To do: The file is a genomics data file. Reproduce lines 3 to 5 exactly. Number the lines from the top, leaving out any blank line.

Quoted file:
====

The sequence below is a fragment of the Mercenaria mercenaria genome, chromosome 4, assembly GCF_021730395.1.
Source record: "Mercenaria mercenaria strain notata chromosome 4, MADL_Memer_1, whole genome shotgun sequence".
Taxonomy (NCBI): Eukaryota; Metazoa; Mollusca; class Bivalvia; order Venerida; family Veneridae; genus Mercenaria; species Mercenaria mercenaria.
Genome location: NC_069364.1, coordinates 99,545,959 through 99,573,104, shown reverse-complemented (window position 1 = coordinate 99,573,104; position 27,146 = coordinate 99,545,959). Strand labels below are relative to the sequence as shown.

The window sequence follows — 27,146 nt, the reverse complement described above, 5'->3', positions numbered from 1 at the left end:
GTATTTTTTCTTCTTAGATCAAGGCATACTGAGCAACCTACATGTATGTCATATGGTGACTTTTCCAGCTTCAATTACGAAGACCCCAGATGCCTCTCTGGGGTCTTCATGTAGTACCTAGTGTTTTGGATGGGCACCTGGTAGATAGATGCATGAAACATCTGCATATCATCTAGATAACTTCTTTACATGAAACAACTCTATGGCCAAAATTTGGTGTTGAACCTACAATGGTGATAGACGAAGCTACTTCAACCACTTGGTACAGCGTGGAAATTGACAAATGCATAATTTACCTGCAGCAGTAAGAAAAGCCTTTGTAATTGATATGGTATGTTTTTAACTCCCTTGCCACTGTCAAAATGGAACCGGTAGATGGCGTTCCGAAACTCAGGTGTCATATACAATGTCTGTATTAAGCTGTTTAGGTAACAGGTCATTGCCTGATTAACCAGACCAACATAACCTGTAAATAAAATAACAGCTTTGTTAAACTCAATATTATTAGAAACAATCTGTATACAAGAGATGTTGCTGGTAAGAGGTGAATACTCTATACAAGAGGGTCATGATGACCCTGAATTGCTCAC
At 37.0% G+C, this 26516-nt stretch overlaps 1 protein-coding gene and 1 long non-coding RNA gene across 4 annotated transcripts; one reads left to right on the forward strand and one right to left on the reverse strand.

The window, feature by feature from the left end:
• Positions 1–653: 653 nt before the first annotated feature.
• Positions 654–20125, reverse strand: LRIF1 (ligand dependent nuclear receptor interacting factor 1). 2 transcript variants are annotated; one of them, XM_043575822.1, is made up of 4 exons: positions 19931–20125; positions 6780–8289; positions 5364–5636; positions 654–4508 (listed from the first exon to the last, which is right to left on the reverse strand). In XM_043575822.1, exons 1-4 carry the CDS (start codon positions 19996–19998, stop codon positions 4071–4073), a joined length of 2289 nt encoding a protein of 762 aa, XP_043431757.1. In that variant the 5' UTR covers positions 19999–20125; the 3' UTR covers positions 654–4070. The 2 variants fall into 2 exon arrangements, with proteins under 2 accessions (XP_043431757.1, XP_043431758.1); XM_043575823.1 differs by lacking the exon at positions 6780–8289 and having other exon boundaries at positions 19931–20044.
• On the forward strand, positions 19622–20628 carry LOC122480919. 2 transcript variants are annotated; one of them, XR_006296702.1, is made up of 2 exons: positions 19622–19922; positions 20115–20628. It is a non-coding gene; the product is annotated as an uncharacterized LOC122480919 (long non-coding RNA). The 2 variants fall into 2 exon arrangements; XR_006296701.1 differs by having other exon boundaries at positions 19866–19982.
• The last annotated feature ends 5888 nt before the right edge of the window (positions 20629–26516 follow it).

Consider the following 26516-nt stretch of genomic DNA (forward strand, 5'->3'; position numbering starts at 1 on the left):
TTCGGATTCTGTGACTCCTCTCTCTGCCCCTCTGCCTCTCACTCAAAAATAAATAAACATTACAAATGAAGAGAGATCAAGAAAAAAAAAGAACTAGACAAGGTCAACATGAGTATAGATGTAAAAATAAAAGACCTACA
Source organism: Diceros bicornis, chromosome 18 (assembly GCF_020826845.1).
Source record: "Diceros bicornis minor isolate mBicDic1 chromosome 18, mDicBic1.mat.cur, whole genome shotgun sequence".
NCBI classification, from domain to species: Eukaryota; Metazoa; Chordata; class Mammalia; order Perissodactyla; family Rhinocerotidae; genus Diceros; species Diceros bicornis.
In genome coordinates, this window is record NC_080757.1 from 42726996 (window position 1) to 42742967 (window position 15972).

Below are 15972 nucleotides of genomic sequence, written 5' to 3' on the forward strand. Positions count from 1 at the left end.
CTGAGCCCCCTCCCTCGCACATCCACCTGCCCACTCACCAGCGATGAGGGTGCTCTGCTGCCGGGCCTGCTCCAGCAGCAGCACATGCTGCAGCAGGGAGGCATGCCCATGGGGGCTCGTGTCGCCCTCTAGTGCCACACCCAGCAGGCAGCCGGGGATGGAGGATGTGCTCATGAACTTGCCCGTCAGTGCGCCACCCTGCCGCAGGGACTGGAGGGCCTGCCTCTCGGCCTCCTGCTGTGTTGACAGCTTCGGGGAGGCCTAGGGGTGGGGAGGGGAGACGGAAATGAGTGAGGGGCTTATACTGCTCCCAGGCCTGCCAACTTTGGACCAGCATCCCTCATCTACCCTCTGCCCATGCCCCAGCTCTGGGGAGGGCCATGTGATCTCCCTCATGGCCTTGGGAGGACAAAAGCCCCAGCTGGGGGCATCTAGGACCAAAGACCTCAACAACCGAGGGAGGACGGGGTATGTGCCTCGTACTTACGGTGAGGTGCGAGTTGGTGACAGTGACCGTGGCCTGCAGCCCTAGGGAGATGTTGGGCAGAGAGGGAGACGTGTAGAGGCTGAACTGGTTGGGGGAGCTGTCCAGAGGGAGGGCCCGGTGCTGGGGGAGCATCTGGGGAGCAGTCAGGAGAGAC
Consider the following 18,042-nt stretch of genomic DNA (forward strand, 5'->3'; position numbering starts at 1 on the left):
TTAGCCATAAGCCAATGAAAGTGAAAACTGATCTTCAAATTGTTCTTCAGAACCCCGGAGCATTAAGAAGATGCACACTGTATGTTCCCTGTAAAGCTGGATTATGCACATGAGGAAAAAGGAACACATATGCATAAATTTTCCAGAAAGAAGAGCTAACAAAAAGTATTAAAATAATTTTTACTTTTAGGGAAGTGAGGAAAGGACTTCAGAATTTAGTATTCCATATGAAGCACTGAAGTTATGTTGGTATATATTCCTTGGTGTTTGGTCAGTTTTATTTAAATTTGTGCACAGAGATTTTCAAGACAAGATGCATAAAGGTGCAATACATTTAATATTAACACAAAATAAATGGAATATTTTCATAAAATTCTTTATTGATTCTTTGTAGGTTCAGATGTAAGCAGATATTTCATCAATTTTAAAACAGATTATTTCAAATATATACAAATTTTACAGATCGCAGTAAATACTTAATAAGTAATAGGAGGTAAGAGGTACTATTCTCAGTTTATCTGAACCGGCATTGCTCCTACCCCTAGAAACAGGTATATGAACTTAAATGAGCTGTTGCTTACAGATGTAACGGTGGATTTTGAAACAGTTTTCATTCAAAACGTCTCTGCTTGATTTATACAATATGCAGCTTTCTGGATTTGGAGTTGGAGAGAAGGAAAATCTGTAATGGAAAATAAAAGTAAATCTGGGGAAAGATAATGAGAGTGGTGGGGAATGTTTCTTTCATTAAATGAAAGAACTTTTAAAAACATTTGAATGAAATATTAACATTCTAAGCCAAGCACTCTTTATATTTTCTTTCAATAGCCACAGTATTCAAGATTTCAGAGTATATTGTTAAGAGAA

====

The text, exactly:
Taxonomy (NCBI): Eukaryota; Metazoa; Mollusca; class Bivalvia; order Venerida; family Veneridae; genus Mercenaria; species Mercenaria mercenaria.
Genome location: NC_069364.1, coordinates 99,545,959 through 99,573,104, shown reverse-complemented (window position 1 = coordinate 99,573,104; position 27,146 = coordinate 99,545,959). Strand labels below are relative to the sequence as shown.

The window sequence follows — 27,146 nt, the reverse complement described above, 5'->3', positions numbered from 1 at the left end: